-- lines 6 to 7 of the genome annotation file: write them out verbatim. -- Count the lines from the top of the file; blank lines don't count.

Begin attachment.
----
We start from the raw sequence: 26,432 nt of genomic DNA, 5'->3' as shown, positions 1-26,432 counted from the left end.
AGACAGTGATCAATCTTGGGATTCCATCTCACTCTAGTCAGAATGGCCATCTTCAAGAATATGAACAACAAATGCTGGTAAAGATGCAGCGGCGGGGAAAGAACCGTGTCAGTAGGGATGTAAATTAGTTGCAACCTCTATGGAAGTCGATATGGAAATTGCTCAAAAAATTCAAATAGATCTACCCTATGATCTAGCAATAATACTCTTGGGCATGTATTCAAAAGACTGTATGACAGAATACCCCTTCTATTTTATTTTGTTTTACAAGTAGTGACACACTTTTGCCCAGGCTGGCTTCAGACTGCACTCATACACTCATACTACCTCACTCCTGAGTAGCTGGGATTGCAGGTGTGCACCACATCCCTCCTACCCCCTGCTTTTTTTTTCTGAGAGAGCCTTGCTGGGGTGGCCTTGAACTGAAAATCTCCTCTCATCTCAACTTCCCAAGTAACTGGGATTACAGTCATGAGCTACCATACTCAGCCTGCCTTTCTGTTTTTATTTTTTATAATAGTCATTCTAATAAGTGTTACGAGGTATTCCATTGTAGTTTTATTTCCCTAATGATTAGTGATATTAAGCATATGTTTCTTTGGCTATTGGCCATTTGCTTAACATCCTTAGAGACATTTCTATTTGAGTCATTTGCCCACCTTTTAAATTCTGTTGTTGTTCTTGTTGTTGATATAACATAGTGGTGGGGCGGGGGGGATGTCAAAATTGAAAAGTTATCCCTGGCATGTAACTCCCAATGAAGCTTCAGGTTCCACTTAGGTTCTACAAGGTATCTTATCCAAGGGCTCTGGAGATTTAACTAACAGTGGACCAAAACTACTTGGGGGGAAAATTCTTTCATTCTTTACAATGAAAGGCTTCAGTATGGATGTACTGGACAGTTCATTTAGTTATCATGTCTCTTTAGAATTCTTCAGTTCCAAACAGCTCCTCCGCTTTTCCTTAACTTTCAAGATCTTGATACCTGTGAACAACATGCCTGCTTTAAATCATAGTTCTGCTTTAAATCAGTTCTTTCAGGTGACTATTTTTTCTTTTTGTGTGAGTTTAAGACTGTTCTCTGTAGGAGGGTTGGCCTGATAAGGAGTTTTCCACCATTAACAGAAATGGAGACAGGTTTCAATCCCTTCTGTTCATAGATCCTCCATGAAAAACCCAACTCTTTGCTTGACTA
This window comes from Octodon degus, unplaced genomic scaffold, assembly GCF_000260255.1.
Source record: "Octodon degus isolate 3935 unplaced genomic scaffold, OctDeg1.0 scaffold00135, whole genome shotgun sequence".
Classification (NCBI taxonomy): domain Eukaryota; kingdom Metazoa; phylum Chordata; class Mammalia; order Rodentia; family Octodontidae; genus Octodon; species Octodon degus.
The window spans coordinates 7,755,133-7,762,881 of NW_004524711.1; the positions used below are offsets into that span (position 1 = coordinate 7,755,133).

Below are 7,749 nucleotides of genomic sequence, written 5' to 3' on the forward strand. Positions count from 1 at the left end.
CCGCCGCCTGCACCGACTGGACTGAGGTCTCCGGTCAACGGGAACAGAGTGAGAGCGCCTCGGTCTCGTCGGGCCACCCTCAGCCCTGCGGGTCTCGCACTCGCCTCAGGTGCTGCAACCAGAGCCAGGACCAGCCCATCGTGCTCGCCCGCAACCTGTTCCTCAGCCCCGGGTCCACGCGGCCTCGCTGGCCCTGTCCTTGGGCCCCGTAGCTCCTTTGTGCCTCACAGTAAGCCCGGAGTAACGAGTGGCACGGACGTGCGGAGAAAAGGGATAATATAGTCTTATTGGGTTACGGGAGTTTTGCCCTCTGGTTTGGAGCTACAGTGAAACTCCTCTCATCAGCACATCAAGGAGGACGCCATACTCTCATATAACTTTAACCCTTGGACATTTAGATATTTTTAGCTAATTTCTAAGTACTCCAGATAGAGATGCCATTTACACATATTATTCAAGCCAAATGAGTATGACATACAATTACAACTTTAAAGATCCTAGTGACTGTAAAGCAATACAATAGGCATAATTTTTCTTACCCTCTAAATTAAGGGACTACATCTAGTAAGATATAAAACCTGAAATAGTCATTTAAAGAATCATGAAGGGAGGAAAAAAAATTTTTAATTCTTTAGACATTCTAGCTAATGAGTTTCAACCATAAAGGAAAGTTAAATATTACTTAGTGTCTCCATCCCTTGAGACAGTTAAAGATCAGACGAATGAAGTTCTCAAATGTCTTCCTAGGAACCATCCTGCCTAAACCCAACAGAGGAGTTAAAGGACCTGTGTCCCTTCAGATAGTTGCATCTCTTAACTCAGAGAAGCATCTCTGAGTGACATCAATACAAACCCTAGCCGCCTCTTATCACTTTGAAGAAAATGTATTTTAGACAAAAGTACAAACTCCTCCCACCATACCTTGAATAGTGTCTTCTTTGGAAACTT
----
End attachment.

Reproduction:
The window spans coordinates 7,755,133-7,762,881 of NW_004524711.1; the positions used below are offsets into that span (position 1 = coordinate 7,755,133).

Below are 7,749 nucleotides of genomic sequence, written 5' to 3' on the forward strand. Positions count from 1 at the left end.